New community in Hartford to provide health care and food
By Ayah Galal and Evan Sobol
Published: Sep. 21, 2022 at 6:55 PM EDT
HARTFORD, CT (WFSB) – A new cathedral community center has opened its doors in Hartford.
It’s going to help more people in the capital city get access to healthcare and food.
This will help more people who don’t have health insurance and are food insecure.
Malta House has been serving the community with mobile vans for years.
Now that they have an actual building, they can more than double the patients they see.
“The Malta House project really gets to the heart of our mission. Our very essence which is working collaboratively and joining in projects that make life better for the poor and needy and the vulnerable,” said James Smith, General Chair of The Hartford Bishops’ Foundation.
The building will serve as the new permanent location for the Malta House of Care clinic and the Cathedral Food Pantry.
It’s located in the shadow of the Cathedral of Saint Joseph on its Farmington Avenue campus.
New patient rooms mean enhanced quality of care.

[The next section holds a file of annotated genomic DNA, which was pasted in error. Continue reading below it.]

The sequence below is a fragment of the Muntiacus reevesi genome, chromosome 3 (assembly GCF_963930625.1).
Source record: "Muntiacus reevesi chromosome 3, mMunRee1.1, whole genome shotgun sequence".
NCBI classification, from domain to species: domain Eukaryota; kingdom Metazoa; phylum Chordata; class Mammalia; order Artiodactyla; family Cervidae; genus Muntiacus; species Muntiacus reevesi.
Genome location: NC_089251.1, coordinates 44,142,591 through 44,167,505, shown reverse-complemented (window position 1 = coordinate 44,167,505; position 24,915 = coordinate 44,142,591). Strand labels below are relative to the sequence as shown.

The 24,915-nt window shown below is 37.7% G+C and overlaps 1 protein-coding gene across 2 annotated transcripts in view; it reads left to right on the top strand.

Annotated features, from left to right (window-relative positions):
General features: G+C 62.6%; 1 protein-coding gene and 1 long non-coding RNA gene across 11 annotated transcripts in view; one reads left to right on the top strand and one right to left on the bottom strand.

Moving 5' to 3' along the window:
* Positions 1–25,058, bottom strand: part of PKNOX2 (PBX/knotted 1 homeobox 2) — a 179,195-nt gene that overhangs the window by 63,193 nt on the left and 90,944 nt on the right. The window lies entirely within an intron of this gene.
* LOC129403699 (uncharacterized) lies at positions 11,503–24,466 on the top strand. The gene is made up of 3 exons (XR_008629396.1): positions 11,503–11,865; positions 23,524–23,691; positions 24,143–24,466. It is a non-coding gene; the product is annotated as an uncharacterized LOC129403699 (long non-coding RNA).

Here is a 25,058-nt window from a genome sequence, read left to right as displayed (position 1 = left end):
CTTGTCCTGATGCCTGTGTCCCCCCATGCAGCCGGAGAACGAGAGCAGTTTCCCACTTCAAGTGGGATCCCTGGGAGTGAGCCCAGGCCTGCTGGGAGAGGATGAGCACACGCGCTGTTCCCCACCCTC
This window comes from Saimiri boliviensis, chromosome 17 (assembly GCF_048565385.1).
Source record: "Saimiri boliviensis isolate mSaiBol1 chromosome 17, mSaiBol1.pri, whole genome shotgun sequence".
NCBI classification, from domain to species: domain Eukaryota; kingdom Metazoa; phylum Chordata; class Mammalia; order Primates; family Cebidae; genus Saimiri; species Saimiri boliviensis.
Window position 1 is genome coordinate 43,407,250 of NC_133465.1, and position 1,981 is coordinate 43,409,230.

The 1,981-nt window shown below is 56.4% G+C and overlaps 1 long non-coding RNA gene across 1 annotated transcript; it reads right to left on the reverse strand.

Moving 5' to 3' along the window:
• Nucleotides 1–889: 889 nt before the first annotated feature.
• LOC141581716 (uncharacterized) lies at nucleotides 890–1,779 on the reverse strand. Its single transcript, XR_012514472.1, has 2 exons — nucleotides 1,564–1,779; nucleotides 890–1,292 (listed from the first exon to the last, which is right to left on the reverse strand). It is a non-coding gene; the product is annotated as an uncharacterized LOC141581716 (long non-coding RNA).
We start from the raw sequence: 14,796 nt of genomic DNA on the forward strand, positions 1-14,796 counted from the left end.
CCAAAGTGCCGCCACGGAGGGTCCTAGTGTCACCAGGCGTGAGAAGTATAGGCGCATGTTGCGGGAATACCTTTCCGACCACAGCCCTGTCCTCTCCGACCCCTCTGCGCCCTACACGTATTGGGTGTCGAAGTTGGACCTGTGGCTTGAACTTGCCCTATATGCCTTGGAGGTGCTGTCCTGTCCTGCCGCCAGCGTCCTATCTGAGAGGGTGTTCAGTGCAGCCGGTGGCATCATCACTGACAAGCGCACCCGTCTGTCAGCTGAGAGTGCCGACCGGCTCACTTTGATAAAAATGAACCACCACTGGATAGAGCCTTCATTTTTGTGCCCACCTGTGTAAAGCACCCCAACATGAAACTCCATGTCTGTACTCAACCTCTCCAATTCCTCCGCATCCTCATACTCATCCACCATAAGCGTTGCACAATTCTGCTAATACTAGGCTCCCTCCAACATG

“We aim to be a valued and helpful contributor for the betterment of our communities and for the fulfillment of our mission,” said James.
The state-of-the-art outpatient clinic will allow Malta House to expand its services beyond Greater Hartford.
Since 2006, Malta House has provided over 70,000 free patient visits to uninsured people from 51 countries.
Services are free to people of all faiths.
“It’s an organization that was born right here in the city of Hartford to address health disparities in our community by serving the underserved and providing free primary care services to uninsured adults,” said Brian Sheehan, Chairman of Malta House of Care.
The new cathedral food pantry will allow expanded hours as well as food delivery to the homebound.
“As many struggle to survive the painful reality that was imposed on our society first by the pandemic and now by escalating inflation and unforeseen financial challenges. The food pantry is indeed a lifeline for our sisters and brothers in need,” said Leonard P. Blair, Archbishop of Hartford.
The center is a $6.8 million project made possible with the help of grants and donors.
No local, federal or state funds were used on this project.
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